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Air Traffic Control firm will not be sold off
2:14pm Tuesday 10th July 2012 in Politics
The Government has scrapped plans to sell its 49 per cent stake in the Hampshire-based air traffic control company Nats.
Transport Secretary Justine Greening said it was best for taxpayers, travellers and Nats if the Government retained its shareholding.
The decision was welcomed by the Prospect union, which represents more than 3,000 air traffic controllers.
But Prospect said ''all eyes would now turn'' on the Airline Group - a body of seven airlines including British Airways and Virgin Atlantic - which owns 42 per cent of Nats.
There has been interest in Nats from Germany's state-controlled air traffic control body, Deutsche Flugsicherung, which could also be keen to buy the Airline Group's stake.
Ms Greening said the response to a call for evidence about the Government's Nats' shareholding had ''highlighted the strategic importance of Nats to the UK and the far-reaching implications of a sale at this time''.
She said these included the continued development of the Single European Sky agenda - an EC initiative by which the design, management and regulation of airspace will be coordinated throughout Europe.
Ms Greening said he had also considered the ongoing work on the Single European Sky Air Traffic Management Research programme.
She went on: ''In parallel I have considered the potential value that could be realised through a sale of the shares alongside the benefits from receiving dividends from a retained shareholding.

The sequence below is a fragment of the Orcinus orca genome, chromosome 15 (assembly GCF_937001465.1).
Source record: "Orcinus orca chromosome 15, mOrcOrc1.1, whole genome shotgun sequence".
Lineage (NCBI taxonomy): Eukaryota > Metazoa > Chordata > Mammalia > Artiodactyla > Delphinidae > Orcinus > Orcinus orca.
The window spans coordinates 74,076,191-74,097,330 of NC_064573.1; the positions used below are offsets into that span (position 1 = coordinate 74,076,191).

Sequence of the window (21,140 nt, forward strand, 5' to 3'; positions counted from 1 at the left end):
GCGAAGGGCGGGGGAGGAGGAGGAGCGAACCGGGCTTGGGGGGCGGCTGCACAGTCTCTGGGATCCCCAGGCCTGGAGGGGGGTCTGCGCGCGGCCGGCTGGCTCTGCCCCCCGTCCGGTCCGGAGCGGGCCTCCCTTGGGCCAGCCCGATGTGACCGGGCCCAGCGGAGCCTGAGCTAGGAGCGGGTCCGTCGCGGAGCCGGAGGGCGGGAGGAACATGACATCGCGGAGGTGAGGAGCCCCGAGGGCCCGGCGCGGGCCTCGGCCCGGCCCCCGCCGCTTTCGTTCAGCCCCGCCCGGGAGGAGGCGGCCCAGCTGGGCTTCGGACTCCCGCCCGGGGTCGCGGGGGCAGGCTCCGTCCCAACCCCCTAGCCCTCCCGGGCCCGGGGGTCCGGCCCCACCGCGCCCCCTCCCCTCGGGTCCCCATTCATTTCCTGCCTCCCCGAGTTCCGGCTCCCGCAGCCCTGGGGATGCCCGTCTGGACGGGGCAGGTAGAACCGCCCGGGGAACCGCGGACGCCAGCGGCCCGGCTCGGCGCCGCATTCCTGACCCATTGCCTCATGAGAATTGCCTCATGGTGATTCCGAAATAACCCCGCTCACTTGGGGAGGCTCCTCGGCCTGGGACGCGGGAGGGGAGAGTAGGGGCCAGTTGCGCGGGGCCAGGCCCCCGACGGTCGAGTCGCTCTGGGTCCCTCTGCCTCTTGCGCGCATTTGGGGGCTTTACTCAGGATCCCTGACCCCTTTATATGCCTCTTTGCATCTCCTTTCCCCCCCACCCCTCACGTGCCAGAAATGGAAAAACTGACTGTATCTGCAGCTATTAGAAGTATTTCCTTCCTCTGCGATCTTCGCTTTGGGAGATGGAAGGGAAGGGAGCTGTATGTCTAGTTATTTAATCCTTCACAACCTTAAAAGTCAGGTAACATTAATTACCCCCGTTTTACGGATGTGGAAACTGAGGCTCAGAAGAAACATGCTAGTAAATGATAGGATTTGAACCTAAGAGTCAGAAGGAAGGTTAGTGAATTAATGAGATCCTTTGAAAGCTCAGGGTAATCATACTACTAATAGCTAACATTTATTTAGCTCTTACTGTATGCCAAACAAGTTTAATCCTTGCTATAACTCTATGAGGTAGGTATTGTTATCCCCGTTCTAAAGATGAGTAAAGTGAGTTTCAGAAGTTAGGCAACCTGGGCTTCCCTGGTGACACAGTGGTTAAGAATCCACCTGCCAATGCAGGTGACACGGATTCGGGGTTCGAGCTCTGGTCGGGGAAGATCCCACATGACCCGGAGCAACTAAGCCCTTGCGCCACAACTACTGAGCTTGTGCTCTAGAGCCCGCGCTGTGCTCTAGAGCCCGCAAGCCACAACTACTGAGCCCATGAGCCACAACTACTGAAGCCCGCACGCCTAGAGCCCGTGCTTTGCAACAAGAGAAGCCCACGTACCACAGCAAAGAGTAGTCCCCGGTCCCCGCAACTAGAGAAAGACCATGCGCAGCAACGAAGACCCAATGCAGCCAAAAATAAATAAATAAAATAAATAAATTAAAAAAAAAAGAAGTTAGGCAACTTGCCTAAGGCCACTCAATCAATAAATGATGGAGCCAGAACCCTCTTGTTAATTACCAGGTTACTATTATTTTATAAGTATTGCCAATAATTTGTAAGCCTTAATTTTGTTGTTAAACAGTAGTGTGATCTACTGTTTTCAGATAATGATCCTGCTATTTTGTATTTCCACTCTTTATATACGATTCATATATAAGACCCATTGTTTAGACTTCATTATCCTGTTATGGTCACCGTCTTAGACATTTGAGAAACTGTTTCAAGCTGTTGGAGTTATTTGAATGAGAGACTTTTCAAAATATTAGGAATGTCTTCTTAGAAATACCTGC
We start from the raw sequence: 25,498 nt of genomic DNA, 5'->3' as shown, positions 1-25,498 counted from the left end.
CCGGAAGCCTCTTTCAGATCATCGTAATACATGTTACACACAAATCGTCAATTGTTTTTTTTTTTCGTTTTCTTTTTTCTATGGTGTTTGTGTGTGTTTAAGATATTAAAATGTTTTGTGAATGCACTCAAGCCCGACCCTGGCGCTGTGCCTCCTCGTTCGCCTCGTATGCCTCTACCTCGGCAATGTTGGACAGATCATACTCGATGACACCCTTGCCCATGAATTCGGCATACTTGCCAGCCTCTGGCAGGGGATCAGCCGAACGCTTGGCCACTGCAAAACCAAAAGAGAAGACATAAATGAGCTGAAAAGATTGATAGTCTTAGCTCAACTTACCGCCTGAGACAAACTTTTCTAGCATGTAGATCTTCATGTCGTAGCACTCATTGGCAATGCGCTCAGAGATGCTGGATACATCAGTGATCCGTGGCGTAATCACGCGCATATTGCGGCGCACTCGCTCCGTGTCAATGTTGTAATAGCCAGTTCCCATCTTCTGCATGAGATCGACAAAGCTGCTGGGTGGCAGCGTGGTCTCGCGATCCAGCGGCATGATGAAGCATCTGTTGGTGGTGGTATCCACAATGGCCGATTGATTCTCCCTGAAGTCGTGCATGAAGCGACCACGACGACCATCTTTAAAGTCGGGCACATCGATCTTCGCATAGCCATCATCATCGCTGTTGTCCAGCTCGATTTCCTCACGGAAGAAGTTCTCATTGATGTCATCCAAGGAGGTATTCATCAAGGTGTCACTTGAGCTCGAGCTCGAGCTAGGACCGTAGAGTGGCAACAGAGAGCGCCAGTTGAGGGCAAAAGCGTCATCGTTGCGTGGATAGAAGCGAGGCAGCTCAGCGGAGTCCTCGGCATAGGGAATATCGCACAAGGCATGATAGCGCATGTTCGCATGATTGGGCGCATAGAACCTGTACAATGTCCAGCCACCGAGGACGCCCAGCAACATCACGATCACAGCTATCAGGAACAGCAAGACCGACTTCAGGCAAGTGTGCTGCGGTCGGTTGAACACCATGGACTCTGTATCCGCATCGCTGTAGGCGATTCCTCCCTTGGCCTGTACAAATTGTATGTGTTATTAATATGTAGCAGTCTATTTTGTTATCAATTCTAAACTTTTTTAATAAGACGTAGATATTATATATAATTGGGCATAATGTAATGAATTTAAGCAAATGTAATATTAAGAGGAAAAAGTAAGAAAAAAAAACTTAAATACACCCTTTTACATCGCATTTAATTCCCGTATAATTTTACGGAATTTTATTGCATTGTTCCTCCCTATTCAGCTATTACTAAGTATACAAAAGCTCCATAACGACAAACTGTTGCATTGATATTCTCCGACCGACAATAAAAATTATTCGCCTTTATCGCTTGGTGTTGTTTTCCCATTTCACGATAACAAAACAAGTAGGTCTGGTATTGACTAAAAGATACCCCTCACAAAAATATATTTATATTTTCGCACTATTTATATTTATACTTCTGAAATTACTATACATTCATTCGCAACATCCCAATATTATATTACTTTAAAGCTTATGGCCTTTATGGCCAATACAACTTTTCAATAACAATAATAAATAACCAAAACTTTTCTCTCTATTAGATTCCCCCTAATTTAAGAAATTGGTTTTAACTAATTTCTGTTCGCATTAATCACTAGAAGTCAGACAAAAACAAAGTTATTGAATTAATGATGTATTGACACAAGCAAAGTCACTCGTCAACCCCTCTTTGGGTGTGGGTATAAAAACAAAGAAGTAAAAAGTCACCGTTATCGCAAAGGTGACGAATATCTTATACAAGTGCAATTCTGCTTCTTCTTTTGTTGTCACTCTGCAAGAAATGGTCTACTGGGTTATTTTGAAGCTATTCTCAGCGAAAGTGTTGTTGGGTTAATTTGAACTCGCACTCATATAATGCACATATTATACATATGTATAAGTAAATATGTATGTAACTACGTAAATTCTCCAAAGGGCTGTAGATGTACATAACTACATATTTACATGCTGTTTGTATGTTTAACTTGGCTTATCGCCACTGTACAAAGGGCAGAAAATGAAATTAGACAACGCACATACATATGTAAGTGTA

''After considering these factors, I have concluded that it is in the best interests of the British taxpayer, the travelling public and the company itself to retain the Government's shares in Nats at this time.''
Prospect national secretary Garry Graham said: ''The Government has clearly listened to the representations made by stakeholders for safety and service delivery to remain paramount, and for the UK to continue to have an authoritative voice in Europe, particularly during the development of the Single European Sky initiative.''
He went on: ''All eyes will now turn to the Airline Group - and their intentions. The need for stability and a commitment to safety and service delivery should be at the heart of any decision that they make.
''They purchased their stake because they had a vested and visceral interest in safety and service delivery. We are concerned that their position is now focused on short-term commercial gain.''
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